Why I Farm (or Homestead)

Why I Homestead: Jenn Campus


Since I was small, I have always loved animals with horns and hooves, mainly goats and sheep, but also as I have gotten older, members of the cervidae family, like elk, reindeer and whitetails, all ruminants similar to their domesticated cousins. If there is a family of animals that I feel a kind of kinship and draw to, it would be ruminants. Yes, I love my dogs – they are pretty much kids to me, but the ruminants have always held deep fascination for me. Goats for example are the second domesticated animal after dogs, so the human race has a long history with them, as well as the cervidaes who have nourished and clothed humans for centuries. It is stored in our blood and DNA, and theirs too.

My whole life, I have loved working farms and petting zoos – where I could go and watch, get close to and touch domesticated livestock animals, always dreaming that one day I might have my own flock of sheep or mixed herd of sheep and goats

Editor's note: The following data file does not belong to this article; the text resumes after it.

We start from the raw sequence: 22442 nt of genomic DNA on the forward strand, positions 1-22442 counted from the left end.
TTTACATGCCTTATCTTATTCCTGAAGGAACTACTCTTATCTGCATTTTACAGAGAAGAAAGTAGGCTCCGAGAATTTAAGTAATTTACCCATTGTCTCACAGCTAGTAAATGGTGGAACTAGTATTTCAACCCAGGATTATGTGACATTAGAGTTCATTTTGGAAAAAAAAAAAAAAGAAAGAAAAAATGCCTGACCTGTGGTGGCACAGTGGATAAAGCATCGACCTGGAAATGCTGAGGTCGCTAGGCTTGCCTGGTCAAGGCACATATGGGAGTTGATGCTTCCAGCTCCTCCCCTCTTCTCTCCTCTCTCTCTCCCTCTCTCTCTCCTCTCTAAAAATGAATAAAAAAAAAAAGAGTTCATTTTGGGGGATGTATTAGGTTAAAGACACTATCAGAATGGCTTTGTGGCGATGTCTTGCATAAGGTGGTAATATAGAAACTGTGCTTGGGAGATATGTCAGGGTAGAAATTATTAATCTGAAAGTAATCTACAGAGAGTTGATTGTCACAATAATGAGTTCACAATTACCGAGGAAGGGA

Why I Farm: John Finlayson

Peanut and I

New Zealand

At over 60 years of age I have been farming in Northern New Zealand all of my life; dairying, sheep, beef cattle, goats, organic orcharding and vegetable growing and obviously a few hens, ducks, etc; initially on a commercial basis on the family farm of 1,400 acres but then reality set in and I have now downsized to a more manageable 50 acres which suits me just fine. We live a reasonably sustainable lifestyle; not connected to the grid, grow or produce/make most of what we need and if we do require something from an external source then we will plan ahead and purchase it.

Why I Farm: Chiara Dowell

Little Flower Farm CSA

Sometimes when I’m covered in mud, smell like a mixture of whey and pig manure, can’t close my blistered fingers, and am too exhausted to fix anything but a bowl of snap peas for dinner I wonder why I’m farming.

But upon reflection, I realize I farm because it means I get covered in mud, smell like whey and pig doo, can’t close my aching hands for all the blisters and get to feast on fresh peas from the garden.

I grew up in the middle of the city in a townhouse on a street with a clump of 3 pine trees down the road… which I was afraid to go near for fear I’d get lost in the woods. The leap to farming was just that… a mad wild leap. One I never would have had the courage to make had I not given birth to my first daughter. We watched her grow, and desired a life we could live with her. And with eachother.

So now I get to be five everyday. Sometimes that means